"It is not without consequence that Oliver Cowdery, "the second elder" of the Church (D&C 20:3), fell away and was excommunicated from the Church during the dark and troubling days of Kirtland, Ohio, and Far West, Missouri, in 1838. The details of his disaffection and excommunication are perhaps not as important to this study as are his return and rebaptism. Thanks to the intrepid efforts of Phineas Young, brother to Brigham Young, Oliver was kept conversant with the affairs of the Saints. As a lawyer first in Ohio and then in Wisconsin, Oliver even offered his services to the Prophet Joseph Smith when he was incarcerated in Carthage Jail in June 1844. Plagued with tuberculosis and sensing that his health was declining, Oliver returned to the Saints at Kanesville, Iowa, in November 1848. When Brigham Young, then in the valley of the Great Salt Lake, heard of his return, he penned these memorable lines of sincere gratitude and earnest invitation:
"We impose [on] the present moment...to express to you our unbounded confidence and joy in those principles and doctrines of the Church of Jesus Christ of Latter Day Saints, which we have so long taught and practiced, amid scenes of persecution and blood, and many of which, in former days, we have listened to with delight from your lips, and to the truth of which, we have heard you testify with unshaken confidence....and say to you in the spirit of Jesus, and by the calling whereunto we have been called, Come, for all things are now ready, and the Spirit and the Bride say Come: and return to our Father's house, from whence thou hast wandered, and partake of the fatted calf, and sup and be filled: and again be ordained with the jewels of salvation, and be shod with the preparation of the Gospel of Peace...and renew thy testimony to the Truth of the Book of Mormon with a loud voice and faithful heart and you will soon feel the Holy Ghost burning in your bones like fire in the dry stubble, thy soul will be filled with rejoicing, and you will again cry aloud, verily it is good to serve the Lord for his mercy endureth forever: and there will be great rejoicing in thy Father's house, for he will embrace thee with the kisses of many blessings.
"And the Saints [his sons and daughters] will with open arms hail thee as their long lost brother found in the new and everlasting covenant."23
"At the monthly meeting of the high priests in the Kanesville Log Tabernacle on 5 November 1848, Oliver Cowdery was given liberty by Orson Hyde, presiding officer in the region, to address the hushed gathering. Oliver bore his testimony of the Book of Mormon, "that the Priesthood was with this people; and the Twelve were the only men that could lead the Church, after the death of Joseph. [He] seemed to possess an excellent spirit." A few days later, he again called upon the Saints and sought rebaptism. "I have not come to seek place, nor to interfere with the business and calling of those men who have borne the burthen since the death of Joseph. I throw myself at your feet, and wish to be one of your number and be a mere member of the Church and my mere asking to be rebaptized is an end to all pretensions to authority."24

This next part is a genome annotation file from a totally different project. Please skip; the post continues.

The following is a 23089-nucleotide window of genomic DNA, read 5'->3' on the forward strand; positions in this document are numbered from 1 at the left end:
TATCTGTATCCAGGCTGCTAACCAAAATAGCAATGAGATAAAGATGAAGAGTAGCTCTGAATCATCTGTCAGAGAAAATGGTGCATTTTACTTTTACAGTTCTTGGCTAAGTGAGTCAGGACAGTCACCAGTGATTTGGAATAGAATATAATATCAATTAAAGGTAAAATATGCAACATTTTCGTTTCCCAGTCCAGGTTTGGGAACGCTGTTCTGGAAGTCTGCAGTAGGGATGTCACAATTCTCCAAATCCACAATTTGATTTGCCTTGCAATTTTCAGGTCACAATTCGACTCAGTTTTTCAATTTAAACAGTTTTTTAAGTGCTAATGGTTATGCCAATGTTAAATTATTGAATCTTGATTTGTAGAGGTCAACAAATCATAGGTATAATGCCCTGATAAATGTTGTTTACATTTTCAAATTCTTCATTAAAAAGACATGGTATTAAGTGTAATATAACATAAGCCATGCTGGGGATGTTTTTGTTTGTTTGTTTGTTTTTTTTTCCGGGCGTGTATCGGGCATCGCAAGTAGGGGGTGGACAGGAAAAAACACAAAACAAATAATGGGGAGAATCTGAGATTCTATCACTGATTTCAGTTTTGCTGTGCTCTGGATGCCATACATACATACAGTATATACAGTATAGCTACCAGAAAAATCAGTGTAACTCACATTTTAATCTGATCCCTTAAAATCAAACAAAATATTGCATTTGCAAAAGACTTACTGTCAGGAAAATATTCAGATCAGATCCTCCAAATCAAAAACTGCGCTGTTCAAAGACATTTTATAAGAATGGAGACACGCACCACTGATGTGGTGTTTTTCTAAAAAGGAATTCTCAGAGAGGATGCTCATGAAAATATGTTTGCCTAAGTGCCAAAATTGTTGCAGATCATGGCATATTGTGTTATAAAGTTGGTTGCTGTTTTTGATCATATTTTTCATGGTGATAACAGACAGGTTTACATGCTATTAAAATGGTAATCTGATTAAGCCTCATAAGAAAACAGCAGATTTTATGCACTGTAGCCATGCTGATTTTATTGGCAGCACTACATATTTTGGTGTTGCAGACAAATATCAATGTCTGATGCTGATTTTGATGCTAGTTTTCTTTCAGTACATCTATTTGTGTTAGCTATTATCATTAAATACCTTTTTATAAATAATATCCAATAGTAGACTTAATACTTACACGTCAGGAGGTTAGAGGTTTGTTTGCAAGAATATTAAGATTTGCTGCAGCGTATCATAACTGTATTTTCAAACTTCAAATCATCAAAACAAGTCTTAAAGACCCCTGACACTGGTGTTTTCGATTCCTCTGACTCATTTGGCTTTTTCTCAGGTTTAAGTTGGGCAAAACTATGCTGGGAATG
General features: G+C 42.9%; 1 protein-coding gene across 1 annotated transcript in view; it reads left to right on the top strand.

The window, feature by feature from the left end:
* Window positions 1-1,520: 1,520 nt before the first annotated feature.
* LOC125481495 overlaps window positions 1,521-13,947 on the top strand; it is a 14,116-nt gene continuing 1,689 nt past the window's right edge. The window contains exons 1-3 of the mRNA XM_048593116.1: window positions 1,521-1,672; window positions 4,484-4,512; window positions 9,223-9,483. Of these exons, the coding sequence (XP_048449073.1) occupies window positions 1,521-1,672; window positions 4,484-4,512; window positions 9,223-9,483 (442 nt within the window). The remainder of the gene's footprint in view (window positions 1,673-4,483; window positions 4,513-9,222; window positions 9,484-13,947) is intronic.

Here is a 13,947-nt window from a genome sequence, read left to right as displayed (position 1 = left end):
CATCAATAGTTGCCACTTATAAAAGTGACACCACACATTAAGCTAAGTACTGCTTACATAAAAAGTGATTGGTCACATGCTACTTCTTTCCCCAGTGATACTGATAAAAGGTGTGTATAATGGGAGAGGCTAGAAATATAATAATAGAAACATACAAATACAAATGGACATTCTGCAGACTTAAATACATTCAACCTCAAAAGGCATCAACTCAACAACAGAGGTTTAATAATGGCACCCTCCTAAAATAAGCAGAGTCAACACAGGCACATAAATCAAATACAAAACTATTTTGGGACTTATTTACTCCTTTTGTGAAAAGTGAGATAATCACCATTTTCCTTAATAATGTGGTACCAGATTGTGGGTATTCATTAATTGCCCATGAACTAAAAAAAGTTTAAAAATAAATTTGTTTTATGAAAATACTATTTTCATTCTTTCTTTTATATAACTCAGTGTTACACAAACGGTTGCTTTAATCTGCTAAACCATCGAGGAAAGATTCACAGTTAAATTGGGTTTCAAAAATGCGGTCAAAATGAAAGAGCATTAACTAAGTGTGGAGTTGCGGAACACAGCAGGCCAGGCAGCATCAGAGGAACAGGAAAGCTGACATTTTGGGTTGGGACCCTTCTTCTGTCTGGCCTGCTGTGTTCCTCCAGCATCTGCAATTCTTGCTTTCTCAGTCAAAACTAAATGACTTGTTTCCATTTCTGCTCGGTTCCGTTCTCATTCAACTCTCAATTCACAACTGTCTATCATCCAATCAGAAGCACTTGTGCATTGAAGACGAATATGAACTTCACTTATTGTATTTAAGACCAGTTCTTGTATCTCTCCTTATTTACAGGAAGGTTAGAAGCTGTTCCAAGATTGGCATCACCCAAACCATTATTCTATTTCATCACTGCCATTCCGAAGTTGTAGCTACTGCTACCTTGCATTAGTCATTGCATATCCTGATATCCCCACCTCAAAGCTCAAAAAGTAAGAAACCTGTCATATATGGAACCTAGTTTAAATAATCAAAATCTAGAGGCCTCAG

"I feel that I can honorably return," he said. "I have sustained an honorable character before the world during my absence from you, this though a small matter with you, it is of vast importance. I have ever had the honor of the Kingdom in view, and men are to be judged by the testimony given. I feel to sanction what has been said here today. I am out of the church. I know the door into the church, and I wish to become a member through the door. I wish to be a humble private member. I did not come here to seek honor."25
"Oliver also said: "Bro. Hyde has just said that it was all important that we keep in the true channel in order to avoid the sandbars. This is true. the channel is here. the priesthood is here."26
"After a unanimous vote of the quorum of high priests and all present, permission was granted that he be readmitted to the Church. One week later, on 12 November 1848, almost twenty years since the coming of John the Baptist, Oliver Cowdery was rebaptized by Orson Hyde." (pgs 79-81)
23 Brigham Young, President, and Willard Richards, Clerk to Oliver Cowdery, Esq. 22 Nov. 1848; see also Welch and Morris, Oliver Cowdery, 346; spelling modernized
24 "Report to Brigham Young," 5 Apr. 1849; spelling modernized
25 Pottawattamie High Council Minutes, 5 Nov. 1848; see also Wlech and Morris, Oliver Cowdery, 346; spelling modernized
26 Reuben Miller, Journal, 21 Oct. 1848, LDS Church History Library, Salt Lake City, Utah, as cited in Scott H. Faulring, "The Return of Oliver Cowdery," in Welch and Morris, Oliver Cowdery, 344.